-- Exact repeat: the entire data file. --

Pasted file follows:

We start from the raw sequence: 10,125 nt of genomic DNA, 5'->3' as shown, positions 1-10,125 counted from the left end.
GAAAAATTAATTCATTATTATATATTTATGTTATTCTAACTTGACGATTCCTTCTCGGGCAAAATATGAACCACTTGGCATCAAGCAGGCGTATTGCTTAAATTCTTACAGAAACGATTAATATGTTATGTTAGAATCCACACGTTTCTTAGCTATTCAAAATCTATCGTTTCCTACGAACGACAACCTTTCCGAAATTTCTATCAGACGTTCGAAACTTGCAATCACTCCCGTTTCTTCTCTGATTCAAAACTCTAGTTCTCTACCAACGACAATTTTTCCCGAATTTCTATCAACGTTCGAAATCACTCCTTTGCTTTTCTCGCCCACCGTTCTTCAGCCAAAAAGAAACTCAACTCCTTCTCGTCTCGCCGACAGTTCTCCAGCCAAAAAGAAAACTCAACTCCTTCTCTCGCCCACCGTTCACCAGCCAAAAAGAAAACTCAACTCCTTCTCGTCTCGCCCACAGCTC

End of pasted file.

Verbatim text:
We start from the raw sequence: 10,125 nt of genomic DNA, 5'->3' as shown, positions 1-10,125 counted from the left end.
GAAAAATTAATTCATTATTATATATTTATGTTATTCTAACTTGACGATTCCTTCTCGGGCAAAATATGAACCACTTGGCATCAAGCAGGCGTATTGCTTAAATTCTTACAGAAACGATTAATATGTTATGTTAGAATCCACACGTTTCTTAGCTATTCAAAATCTATCGTTTCCTACGAACGACAACCTTTCCGAAATTTCTATCAGACGTTCGAAACTTGCAATCACTCCCGTTTCTTCTCTGATTCAAAACTCTAGTTCTCTACCAACGACAATTTTTCCCGAATTTCTATCAACGTTCGAAATCACTCCTTTGCTTTTCTCGCCCACCGTTCTTCAGCCAAAAAGAAACTCAACTCCTTCTCGTCTCGCCGACAGTTCTCCAGCCAAAAAGAAAACTCAACTCCTTCTCTCGCCCACCGTTCACCAGCCAAAAAGAAAACTCAACTCCTTCTCGTCTCGCCCACAGCTC